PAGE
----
L’Oréal, for example, had partnered with energy giant Total and carbon recycling major LanzaTech to develop a sustainable cosmetics bottle from polyethylene made using captured and recycled carbon emissions. Estée Lauder was also using carbon renewal technology to develop more sustainable packaging across its beauty lines.
Fragrance and beauty major Coty had also signed a letter of intent to partner with LanzaTech to integrate sustainable, carbon-captured ethanol into its fragrance formulas.
Back at the beginning of 2020, trend consultant Monique Large predicted carbon capture could become big in beauty’s quest for a sustainable transformation, though at the time she was unsure how easy upscale would be.
Paper packaging, upcycled ingredients and plant cell tech boom
Beyond carbon capture, there had been many other breakthroughs in sustainable beauty packaging and formulation design, including L’Oréal’s paper cosmetic tubes, co-created with Albéa Packaging and launched under its La Roche-Posay brand in June 2020.
Amorepacific also released a paper bottle back in August 2020 under its Innisfree brand, noting paper was a key focus in its push to replace plastic.
Upcycled ingredients had also edged further into mass beauty formulations as sustainable active or functional ingredient alternatives. Upcycled coffee was just one example, with Danish biotech startup Kaffee Bueno securing a further €1.1m in seed funding last year and attracting interest from big brands like Nivea. The brand was also working with supply major Givaudan to upscale use of its coffee oil variant.
Plant cell culture technology had also continued its rise in providing alternative, sustainable ingredients for the global cosmetics category. The ‘renaissance’ of plant cell culture technology was being built on a decade of huge scientific advances, according to academics.
Beauty’s future? Circularity, collaboration and climate concerns
And alongside all this innovation, there had been a significant uptake of sustainable certifications across beauty – a space there was no shortage of choice. From established global standards like Cradle to Cradle (C2C) and B-Corp to more upcoming or specific options like Climate Neutral and FairWild Foundation’s wildlife friendly mark, there was a raft of options for beauty brands and manufacturers worldwide.
And many experts believe these standards and on-pack certifications would be crucial in driving continued future consumer engagement on sustainability, as well as providing much-needed transparency and accountability throughout supply chains.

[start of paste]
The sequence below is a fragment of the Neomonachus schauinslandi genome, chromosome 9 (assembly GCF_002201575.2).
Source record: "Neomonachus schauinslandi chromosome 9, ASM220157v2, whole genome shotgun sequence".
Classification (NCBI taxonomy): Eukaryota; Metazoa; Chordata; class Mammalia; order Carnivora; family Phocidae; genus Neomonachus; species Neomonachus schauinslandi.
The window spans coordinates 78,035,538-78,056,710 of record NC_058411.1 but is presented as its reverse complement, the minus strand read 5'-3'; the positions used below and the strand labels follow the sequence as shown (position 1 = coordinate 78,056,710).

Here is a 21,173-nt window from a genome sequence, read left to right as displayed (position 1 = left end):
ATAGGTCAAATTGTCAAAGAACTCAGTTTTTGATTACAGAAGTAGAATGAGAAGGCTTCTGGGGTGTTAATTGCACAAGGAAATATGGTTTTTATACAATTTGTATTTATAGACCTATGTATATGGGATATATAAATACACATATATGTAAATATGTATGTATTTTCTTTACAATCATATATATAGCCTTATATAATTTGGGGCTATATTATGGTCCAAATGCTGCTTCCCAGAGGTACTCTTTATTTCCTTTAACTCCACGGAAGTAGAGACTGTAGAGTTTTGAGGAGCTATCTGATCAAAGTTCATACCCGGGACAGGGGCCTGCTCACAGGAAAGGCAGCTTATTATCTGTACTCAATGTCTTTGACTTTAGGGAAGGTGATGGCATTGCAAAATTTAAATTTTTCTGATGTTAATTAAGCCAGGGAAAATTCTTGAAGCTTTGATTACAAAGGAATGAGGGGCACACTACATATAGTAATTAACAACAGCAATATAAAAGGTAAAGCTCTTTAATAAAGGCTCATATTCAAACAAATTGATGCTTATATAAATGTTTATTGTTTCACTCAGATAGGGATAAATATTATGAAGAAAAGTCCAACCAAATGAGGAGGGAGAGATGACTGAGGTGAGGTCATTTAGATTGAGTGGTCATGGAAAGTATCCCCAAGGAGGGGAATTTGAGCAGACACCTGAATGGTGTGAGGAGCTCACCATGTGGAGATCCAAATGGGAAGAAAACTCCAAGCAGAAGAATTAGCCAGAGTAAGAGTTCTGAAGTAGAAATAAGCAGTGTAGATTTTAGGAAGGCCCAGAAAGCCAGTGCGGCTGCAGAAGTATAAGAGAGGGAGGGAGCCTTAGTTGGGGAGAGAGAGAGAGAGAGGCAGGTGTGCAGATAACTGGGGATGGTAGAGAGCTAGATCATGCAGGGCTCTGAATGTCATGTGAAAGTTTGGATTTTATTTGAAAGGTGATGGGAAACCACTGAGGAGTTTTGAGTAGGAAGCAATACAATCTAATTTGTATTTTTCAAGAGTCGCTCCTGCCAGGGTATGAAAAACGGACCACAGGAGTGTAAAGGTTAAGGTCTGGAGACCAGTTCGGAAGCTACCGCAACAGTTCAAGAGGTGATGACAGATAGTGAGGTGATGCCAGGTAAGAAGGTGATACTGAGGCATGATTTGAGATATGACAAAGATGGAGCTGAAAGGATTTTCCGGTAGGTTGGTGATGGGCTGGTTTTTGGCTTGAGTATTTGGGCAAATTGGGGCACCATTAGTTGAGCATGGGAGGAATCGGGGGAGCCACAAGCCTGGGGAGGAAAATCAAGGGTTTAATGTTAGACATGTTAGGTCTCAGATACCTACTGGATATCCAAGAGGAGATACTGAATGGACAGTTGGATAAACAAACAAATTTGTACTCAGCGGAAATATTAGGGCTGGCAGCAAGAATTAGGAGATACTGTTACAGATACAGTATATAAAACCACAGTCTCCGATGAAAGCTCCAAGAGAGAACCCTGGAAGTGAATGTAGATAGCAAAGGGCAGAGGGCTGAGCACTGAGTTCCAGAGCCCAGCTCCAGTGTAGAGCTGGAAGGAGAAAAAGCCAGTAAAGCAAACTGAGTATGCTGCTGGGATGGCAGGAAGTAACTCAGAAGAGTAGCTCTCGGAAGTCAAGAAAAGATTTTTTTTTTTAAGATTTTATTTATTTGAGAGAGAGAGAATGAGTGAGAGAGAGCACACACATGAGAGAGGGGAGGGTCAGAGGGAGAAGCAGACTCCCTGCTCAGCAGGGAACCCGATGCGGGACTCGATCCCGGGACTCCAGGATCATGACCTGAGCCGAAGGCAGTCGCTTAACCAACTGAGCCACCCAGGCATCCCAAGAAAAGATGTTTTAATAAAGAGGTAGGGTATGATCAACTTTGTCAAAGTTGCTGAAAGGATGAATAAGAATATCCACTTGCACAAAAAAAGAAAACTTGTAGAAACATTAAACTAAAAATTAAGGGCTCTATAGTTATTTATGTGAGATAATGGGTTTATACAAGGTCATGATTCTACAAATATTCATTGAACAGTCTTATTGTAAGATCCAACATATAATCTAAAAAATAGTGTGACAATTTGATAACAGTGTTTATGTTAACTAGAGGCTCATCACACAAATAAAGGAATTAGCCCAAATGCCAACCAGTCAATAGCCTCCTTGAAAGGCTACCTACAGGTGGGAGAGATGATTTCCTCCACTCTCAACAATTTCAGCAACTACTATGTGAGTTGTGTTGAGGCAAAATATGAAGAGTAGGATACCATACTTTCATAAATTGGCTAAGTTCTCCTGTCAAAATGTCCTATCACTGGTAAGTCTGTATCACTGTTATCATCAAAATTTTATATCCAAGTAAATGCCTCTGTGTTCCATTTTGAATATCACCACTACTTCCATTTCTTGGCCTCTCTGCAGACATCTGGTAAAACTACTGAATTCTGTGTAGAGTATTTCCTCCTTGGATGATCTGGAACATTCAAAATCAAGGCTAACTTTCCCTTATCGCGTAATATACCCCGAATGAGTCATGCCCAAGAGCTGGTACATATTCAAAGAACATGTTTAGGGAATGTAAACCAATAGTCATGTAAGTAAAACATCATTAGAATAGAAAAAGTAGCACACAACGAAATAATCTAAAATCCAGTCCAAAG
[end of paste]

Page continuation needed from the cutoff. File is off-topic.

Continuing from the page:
So, as the beauty industry looked to the future, perhaps it could draw inspiration from TerraCycle’s CEO who said the most exciting path for a sustainable and circular beauty future was in the burgeoning reuse movement.
Or take time to consider what Greta Thunberg had achieved thus far, for inspiration on the ‘cathedral thinking’ necessary to carve out a more sustainable future.
No matter what, experts worldwide were aligned that none of this could be accomplished without collaboration. Sustainable beauty on a mass scale could only be achieved with internal, peer-to-peer and multi-stakeholder joint efforts, in both the pre-competitive and competitive space.
This feature, like last year, is merely a snapshot on the raft of efforts industry has been investing in over the past 12 months. What is clear, though, is that the number of beauty brands, manufacturers and retailers engaging on sustainability has soared. And a hugely promising sign for the future is that suppliers too have become much more vocal and transparent in what they are doing to plug needs and align with wider sustainability goals.
Transparent action will be key in moving forward with a thorough and meaningful sustainable beauty future. And from farm to face, every player needs to be involved.
The next push will be moving beyond business and engaging with consumers, retailers and recyclers once products leave the factory, to close the loop on circular efforts.
COVID-19 has provided an unlikely backdrop for this fired up sustainability focus among beauty consumers, and it’s an acceleration that must be met by clear and concise industry action. As 2030 looms, time is of the essence as the world grapples an ongoing health, economic and environmental crisis combined.